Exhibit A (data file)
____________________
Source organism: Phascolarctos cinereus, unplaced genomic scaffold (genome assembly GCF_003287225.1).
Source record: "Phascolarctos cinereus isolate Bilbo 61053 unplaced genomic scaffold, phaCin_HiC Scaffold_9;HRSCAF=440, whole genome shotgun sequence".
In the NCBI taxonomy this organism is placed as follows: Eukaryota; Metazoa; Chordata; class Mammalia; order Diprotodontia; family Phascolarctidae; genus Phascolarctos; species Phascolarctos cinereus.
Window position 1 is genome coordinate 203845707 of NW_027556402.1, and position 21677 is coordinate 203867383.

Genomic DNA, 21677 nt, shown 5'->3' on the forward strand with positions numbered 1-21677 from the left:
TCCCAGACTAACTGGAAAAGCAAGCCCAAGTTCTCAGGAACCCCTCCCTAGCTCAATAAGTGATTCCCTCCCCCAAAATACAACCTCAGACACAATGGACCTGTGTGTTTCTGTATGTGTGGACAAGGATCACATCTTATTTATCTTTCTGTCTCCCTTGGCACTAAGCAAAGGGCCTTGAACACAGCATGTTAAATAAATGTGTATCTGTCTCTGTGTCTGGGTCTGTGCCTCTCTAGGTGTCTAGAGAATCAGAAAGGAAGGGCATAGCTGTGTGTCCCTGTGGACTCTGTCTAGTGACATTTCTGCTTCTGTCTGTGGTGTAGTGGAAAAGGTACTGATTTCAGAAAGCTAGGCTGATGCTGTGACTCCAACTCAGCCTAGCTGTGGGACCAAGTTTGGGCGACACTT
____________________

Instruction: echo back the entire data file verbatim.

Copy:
Source organism: Phascolarctos cinereus, unplaced genomic scaffold (genome assembly GCF_003287225.1).
Source record: "Phascolarctos cinereus isolate Bilbo 61053 unplaced genomic scaffold, phaCin_HiC Scaffold_9;HRSCAF=440, whole genome shotgun sequence".
In the NCBI taxonomy this organism is placed as follows: Eukaryota; Metazoa; Chordata; class Mammalia; order Diprotodontia; family Phascolarctidae; genus Phascolarctos; species Phascolarctos cinereus.
Window position 1 is genome coordinate 203845707 of NW_027556402.1, and position 21677 is coordinate 203867383.

Genomic DNA, 21677 nt, shown 5'->3' on the forward strand with positions numbered 1-21677 from the left:
TCCCAGACTAACTGGAAAAGCAAGCCCAAGTTCTCAGGAACCCCTCCCTAGCTCAATAAGTGATTCCCTCCCCCAAAATACAACCTCAGACACAATGGACCTGTGTGTTTCTGTATGTGTGGACAAGGATCACATCTTATTTATCTTTCTGTCTCCCTTGGCACTAAGCAAAGGGCCTTGAACACAGCATGTTAAATAAATGTGTATCTGTCTCTGTGTCTGGGTCTGTGCCTCTCTAGGTGTCTAGAGAATCAGAAAGGAAGGGCATAGCTGTGTGTCCCTGTGGACTCTGTCTAGTGACATTTCTGCTTCTGTCTGTGGTGTAGTGGAAAAGGTACTGATTTCAGAAAGCTAGGCTGATGCTGTGACTCCAACTCAGCCTAGCTGTGGGACCAAGTTTGGGCGACACTT